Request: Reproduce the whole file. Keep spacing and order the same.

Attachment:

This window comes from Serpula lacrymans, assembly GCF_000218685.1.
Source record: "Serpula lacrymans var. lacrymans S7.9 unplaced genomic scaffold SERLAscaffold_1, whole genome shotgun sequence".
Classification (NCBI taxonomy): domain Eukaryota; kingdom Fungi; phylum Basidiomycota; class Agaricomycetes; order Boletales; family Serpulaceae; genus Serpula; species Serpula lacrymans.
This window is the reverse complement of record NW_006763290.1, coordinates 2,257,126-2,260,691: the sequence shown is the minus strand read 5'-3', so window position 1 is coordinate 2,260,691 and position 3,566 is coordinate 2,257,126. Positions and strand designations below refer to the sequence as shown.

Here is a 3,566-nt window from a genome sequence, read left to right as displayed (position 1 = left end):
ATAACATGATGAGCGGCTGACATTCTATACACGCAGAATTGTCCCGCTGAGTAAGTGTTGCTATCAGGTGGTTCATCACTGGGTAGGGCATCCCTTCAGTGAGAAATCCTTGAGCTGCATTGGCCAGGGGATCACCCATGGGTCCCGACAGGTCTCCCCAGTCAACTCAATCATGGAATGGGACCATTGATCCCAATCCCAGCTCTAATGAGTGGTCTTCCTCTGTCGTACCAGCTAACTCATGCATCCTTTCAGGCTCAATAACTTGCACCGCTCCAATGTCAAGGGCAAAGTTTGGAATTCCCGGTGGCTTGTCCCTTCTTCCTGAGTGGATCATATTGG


This window comes from Serpula lacrymans, assembly GCF_000218685.1.
Source record: "Serpula lacrymans var. lacrymans S7.9 unplaced genomic scaffold SERLAscaffold_1, whole genome shotgun sequence".
Classification (NCBI taxonomy): domain Eukaryota; kingdom Fungi; phylum Basidiomycota; class Agaricomycetes; order Boletales; family Serpulaceae; genus Serpula; species Serpula lacrymans.
This window is the reverse complement of record NW_006763290.1, coordinates 2,257,126-2,260,691: the sequence shown is the minus strand read 5'-3', so window position 1 is coordinate 2,260,691 and position 3,566 is coordinate 2,257,126. Positions and strand designations below refer to the sequence as shown.

Here is a 3,566-nt window from a genome sequence, read left to right as displayed (position 1 = left end):
ATAACATGATGAGCGGCTGACATTCTATACACGCAGAATTGTCCCGCTGAGTAAGTGTTGCTATCAGGTGGTTCATCACTGGGTAGGGCATCCCTTCAGTGAGAAATCCTTGAGCTGCATTGGCCAGGGGATCACCCATGGGTCCCGACAGGTCTCCCCAGTCAACTCAATCATGGAATGGGACCATTGATCCCAATCCCAGCTCTAATGAGTGGTCTTCCTCTGTCGTACCAGCTAACTCATGCATCCTTTCAGGCTCAATAACTTGCACCGCTCCAATGTCAAGGGCAAAGTTTGGAATTCCCGGTGGCTTGTCCCTTCTTCCTGAGTGGATCATATTGG